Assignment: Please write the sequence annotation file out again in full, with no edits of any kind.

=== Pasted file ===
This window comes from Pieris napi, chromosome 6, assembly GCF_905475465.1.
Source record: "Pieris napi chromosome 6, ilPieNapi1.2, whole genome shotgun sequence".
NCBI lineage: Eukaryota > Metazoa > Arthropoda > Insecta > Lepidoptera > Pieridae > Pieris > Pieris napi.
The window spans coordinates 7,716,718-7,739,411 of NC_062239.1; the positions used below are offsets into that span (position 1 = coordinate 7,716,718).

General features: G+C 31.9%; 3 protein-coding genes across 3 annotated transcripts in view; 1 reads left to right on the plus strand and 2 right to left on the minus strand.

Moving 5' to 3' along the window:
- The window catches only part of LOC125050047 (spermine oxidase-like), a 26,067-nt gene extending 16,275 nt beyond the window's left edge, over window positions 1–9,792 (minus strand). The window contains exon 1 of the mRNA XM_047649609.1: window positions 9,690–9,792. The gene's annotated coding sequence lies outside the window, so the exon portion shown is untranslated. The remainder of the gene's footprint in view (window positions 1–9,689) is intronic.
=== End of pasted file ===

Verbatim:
This window comes from Pieris napi, chromosome 6, assembly GCF_905475465.1.
Source record: "Pieris napi chromosome 6, ilPieNapi1.2, whole genome shotgun sequence".
NCBI lineage: Eukaryota > Metazoa > Arthropoda > Insecta > Lepidoptera > Pieridae > Pieris > Pieris napi.
The window spans coordinates 7,716,718-7,739,411 of NC_062239.1; the positions used below are offsets into that span (position 1 = coordinate 7,716,718).

General features: G+C 31.9%; 3 protein-coding genes across 3 annotated transcripts in view; 1 reads left to right on the plus strand and 2 right to left on the minus strand.

Moving 5' to 3' along the window:
- The window catches only part of LOC125050047 (spermine oxidase-like), a 26,067-nt gene extending 16,275 nt beyond the window's left edge, over window positions 1–9,792 (minus strand). The window contains exon 1 of the mRNA XM_047649609.1: window positions 9,690–9,792. The gene's annotated coding sequence lies outside the window, so the exon portion shown is untranslated. The remainder of the gene's footprint in view (window positions 1–9,689) is intronic.